A privatised Dredging Corporation is advantage ports on pricing front

P Manoj

Ports used to award contracts to DCI on a so-called nomination basis (without tender) at rates negotiated between the two sides   -  M Samraj

The outcome of the recent winning bids shows that DCI had been taking advantage of the port trusts by taking up work on nomination basis at rates that were much higher than the market, said a major port trust official

Mumbai, November 6

Central government-owned major ports trusts will not be affected by the decision to privatise Dredging Corporation of India (DCI) because they are hiring dredging contractors to deepen or maintain their channels and berths through open competitive bids.

Barring Kolkata Port Trust, all the port trusts were advised by the Shipping Ministry in April 2007 to finalise their dredging contracts through auctions.

Nomination basis

Till then, port trusts had been awarding contracts to DCI on a so-called nomination basis (without tender) at rates negotiated between the two sides.

In 2015, the Shipping Ministry unveiled a new dredging policy mandating all major port trusts to opt for open competitive bids for capital/maintenance dredging works.

Kolkata Port Trust continued with the nomination system to engage DCI till 2016, when it decided to finalise the dredging contractor through a tender.

Cochin Port Trust finalised dredging contracts between 2007 and 2010 through auctions. But, from 2011 to 2016, it reverted to the nomination system and awarded the contract to DCI. “Kolkata and Cochin were two convenient projects for DCI; in fact, the Kolkata contract accounted for more than half the annual revenue of DCI,” said a dredging industry consultant.

The end of the nomination system forced DCI to become price competitive while bidding for contracts. And, its participation in tenders acted as a tempering influence on private rivals — both local and international — fetching lower rates for port trusts, irrespective of whether DCI emerged the successful bidder or not.

“Otherwise, how will DCI improve if it doesn’t learn to compete and bring efficiency into its system. It is public money going from one government entity to another,” the consultant said.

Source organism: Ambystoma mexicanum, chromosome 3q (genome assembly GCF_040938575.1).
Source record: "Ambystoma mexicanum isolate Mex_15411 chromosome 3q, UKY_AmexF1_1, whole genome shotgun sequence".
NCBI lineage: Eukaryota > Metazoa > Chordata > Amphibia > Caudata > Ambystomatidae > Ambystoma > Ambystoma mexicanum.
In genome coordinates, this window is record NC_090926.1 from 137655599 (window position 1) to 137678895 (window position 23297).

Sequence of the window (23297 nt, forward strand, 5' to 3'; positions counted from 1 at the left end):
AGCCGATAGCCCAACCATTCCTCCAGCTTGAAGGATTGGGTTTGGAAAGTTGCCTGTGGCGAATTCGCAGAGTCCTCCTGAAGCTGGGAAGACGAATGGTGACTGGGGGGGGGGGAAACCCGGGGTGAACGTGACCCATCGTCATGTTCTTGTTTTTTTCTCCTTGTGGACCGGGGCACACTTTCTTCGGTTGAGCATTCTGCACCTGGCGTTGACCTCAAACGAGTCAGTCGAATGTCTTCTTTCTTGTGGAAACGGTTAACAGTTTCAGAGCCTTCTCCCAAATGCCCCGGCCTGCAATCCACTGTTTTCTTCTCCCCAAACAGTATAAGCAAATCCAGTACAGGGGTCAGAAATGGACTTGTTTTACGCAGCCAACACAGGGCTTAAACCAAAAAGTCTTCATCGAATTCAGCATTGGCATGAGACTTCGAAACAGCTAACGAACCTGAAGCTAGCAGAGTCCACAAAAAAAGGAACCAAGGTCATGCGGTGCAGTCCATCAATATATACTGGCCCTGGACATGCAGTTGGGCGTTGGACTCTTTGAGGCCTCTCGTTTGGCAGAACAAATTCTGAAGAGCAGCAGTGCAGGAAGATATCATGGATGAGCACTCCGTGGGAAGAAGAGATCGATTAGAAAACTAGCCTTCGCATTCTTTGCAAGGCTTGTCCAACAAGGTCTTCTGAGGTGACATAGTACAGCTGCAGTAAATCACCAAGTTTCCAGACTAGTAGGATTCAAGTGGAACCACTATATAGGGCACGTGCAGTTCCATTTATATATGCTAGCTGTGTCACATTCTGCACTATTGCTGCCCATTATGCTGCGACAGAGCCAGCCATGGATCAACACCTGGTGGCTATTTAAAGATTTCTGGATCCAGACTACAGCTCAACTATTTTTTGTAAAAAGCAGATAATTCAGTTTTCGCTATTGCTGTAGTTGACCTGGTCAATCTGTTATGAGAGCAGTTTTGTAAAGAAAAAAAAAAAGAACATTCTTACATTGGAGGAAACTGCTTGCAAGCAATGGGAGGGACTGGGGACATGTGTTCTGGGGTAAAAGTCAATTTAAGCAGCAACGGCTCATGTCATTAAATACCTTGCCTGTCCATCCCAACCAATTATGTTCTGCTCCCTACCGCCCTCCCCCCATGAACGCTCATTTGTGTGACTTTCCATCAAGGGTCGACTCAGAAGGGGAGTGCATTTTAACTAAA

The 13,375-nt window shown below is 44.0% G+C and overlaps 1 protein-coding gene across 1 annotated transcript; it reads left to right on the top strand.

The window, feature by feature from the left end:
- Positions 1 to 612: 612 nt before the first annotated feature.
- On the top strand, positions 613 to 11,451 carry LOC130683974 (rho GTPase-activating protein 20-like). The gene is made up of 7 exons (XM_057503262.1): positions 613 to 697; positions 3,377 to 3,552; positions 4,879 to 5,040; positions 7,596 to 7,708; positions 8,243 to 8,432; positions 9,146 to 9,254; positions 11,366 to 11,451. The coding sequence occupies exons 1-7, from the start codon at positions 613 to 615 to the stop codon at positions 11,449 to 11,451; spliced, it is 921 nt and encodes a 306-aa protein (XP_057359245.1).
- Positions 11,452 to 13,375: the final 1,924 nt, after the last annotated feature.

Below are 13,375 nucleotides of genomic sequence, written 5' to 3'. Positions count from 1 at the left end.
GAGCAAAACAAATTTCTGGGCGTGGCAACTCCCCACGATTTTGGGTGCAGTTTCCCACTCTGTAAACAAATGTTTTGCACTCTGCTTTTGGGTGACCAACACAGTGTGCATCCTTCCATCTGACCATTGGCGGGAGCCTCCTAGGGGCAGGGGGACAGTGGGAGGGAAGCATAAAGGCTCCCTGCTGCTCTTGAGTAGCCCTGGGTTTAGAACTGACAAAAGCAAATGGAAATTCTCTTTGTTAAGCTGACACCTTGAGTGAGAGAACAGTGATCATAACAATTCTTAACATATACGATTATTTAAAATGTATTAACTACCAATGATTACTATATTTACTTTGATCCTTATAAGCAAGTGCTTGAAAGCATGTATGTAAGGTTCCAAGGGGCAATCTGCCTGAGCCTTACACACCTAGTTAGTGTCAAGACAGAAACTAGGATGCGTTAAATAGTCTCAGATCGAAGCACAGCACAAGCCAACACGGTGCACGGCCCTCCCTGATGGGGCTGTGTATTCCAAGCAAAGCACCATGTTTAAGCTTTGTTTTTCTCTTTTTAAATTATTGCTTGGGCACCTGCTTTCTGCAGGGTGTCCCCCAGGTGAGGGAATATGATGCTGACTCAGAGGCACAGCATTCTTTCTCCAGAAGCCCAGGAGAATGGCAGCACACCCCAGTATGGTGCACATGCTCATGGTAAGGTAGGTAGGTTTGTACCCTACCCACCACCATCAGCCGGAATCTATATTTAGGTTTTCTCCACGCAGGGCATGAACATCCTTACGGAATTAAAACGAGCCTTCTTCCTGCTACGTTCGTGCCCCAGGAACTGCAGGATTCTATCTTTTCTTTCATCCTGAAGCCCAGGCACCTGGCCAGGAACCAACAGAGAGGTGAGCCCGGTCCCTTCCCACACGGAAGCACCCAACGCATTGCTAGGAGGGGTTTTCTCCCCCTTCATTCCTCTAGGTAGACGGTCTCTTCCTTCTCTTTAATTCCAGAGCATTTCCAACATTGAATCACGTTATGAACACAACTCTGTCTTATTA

DCI under-cut its private rivals to take up a three-year maintenance dredging contract at Mumbai Port Trust beginning October 2017 by quoting ₹83.99 crore against an estimate of ₹141 crore. Van Oord Dredging and Marine Contracting Co — the second lowest bidder — quoted ₹118 crore.

Van Oord won a three-year maintenance dredging contract at Deendayal Port Trust (earlier known as Kandla Port Trust) by putting a price bid of ₹337 crore against an estimate of ₹514 crore. DCI was the third-lowest bidder with a quote of ₹420 crore.

DCI was the lone bidder for a five-year maintenance dredging contract at the Haldia dock of Kolkata Port Trust. The other bidder, Mercator, was disqualified because it had submitted some deviations to the tender.

The rate of ₹1,119 crore quoted by DCI was approved by the port trust and the ministry.

For its last dredging contract with Kolkata Port Trust on nomination basis, DCI was charging about ₹40 lakh per dredger, translating into about ₹1.2 crore per day. “The tender resulted in DCI lowering its rate by as much as ₹50 lakh per day and we had no problems in approving it,” a ministry official said. The Kolkata contract started in January this year.

Cochin Port Trust, meanwhile, has floated a tender to finalise an annual maintenance dredging work estimated at ₹123 crore after the ministry ignored a request from the port trust to continue with DCI on nomination basis. Both DCI and Mercator have applied on the tender.

DCI also lobbied the Shipping Ministry to let it continue working at Cochin on nomination basis, assuring the ministry it is willing to give a discount of as much as 15 per cent on the existing rate.

A major port trust official said the privatisation of DCI could pave the way for private companies to form cartels and raise prices. At the same time, he said post-privatisation, competition will continue among private firms because it is a question of their survival.

“The outcome of the recent winning bids shows that DCI had been taking advantage of the port trusts by taking up work on nomination basis at rates that were much higher than the market,” he said.



Published on November 06, 2017

MORE FROM BUSINESSLINE


 Getting recommendations just for you...
This article is closed for comments.
Please Email the Editor